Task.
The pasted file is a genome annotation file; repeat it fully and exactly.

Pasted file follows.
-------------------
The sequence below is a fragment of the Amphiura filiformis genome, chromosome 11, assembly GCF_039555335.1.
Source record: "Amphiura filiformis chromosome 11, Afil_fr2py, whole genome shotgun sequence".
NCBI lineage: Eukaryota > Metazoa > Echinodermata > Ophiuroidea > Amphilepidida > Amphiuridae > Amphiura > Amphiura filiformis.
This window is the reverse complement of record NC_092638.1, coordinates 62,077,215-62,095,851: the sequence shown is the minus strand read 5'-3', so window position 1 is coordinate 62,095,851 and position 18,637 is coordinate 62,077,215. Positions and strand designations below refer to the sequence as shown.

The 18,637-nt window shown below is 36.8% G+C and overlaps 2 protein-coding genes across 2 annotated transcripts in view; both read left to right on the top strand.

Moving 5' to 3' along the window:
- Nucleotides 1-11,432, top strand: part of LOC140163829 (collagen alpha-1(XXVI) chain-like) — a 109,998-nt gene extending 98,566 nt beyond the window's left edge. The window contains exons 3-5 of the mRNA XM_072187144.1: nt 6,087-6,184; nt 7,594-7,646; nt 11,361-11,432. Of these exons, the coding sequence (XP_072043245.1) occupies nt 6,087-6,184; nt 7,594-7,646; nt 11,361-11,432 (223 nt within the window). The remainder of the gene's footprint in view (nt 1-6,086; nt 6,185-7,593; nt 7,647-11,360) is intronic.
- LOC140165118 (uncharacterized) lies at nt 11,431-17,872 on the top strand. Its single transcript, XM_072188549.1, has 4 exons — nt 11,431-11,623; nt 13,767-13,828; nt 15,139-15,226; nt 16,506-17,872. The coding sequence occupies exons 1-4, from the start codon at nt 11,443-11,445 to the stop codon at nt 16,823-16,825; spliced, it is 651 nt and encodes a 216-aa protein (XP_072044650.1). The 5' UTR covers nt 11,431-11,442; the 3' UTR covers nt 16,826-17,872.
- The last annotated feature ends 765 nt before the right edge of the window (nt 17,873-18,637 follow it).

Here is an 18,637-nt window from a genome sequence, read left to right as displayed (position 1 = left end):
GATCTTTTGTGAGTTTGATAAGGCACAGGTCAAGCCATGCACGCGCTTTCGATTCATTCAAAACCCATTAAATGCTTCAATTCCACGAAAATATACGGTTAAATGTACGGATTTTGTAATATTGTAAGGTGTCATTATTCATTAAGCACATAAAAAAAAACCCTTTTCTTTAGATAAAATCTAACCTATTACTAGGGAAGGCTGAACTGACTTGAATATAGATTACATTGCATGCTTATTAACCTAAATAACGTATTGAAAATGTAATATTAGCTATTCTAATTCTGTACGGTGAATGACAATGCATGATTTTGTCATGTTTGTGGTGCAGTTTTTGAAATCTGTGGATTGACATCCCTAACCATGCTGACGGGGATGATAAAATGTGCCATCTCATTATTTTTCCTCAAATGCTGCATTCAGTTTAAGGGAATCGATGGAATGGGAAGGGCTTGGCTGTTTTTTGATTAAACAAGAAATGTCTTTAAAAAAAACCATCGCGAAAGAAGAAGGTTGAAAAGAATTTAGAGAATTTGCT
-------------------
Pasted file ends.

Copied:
The sequence below is a fragment of the Amphiura filiformis genome, chromosome 11, assembly GCF_039555335.1.
Source record: "Amphiura filiformis chromosome 11, Afil_fr2py, whole genome shotgun sequence".
NCBI lineage: Eukaryota > Metazoa > Echinodermata > Ophiuroidea > Amphilepidida > Amphiuridae > Amphiura > Amphiura filiformis.
This window is the reverse complement of record NC_092638.1, coordinates 62,077,215-62,095,851: the sequence shown is the minus strand read 5'-3', so window position 1 is coordinate 62,095,851 and position 18,637 is coordinate 62,077,215. Positions and strand designations below refer to the sequence as shown.

The 18,637-nt window shown below is 36.8% G+C and overlaps 2 protein-coding genes across 2 annotated transcripts in view; both read left to right on the top strand.

Moving 5' to 3' along the window:
- Nucleotides 1-11,432, top strand: part of LOC140163829 (collagen alpha-1(XXVI) chain-like) — a 109,998-nt gene extending 98,566 nt beyond the window's left edge. The window contains exons 3-5 of the mRNA XM_072187144.1: nt 6,087-6,184; nt 7,594-7,646; nt 11,361-11,432. Of these exons, the coding sequence (XP_072043245.1) occupies nt 6,087-6,184; nt 7,594-7,646; nt 11,361-11,432 (223 nt within the window). The remainder of the gene's footprint in view (nt 1-6,086; nt 6,185-7,593; nt 7,647-11,360) is intronic.
- LOC140165118 (uncharacterized) lies at nt 11,431-17,872 on the top strand. Its single transcript, XM_072188549.1, has 4 exons — nt 11,431-11,623; nt 13,767-13,828; nt 15,139-15,226; nt 16,506-17,872. The coding sequence occupies exons 1-4, from the start codon at nt 11,443-11,445 to the stop codon at nt 16,823-16,825; spliced, it is 651 nt and encodes a 216-aa protein (XP_072044650.1). The 5' UTR covers nt 11,431-11,442; the 3' UTR covers nt 16,826-17,872.
- The last annotated feature ends 765 nt before the right edge of the window (nt 17,873-18,637 follow it).

Here is an 18,637-nt window from a genome sequence, read left to right as displayed (position 1 = left end):
GATCTTTTGTGAGTTTGATAAGGCACAGGTCAAGCCATGCACGCGCTTTCGATTCATTCAAAACCCATTAAATGCTTCAATTCCACGAAAATATACGGTTAAATGTACGGATTTTGTAATATTGTAAGGTGTCATTATTCATTAAGCACATAAAAAAAAACCCTTTTCTTTAGATAAAATCTAACCTATTACTAGGGAAGGCTGAACTGACTTGAATATAGATTACATTGCATGCTTATTAACCTAAATAACGTATTGAAAATGTAATATTAGCTATTCTAATTCTGTACGGTGAATGACAATGCATGATTTTGTCATGTTTGTGGTGCAGTTTTTGAAATCTGTGGATTGACATCCCTAACCATGCTGACGGGGATGATAAAATGTGCCATCTCATTATTTTTCCTCAAATGCTGCATTCAGTTTAAGGGAATCGATGGAATGGGAAGGGCTTGGCTGTTTTTTGATTAAACAAGAAATGTCTTTAAAAAAAACCATCGCGAAAGAAGAAGGTTGAAAAGAATTTAGAGAATTTGCT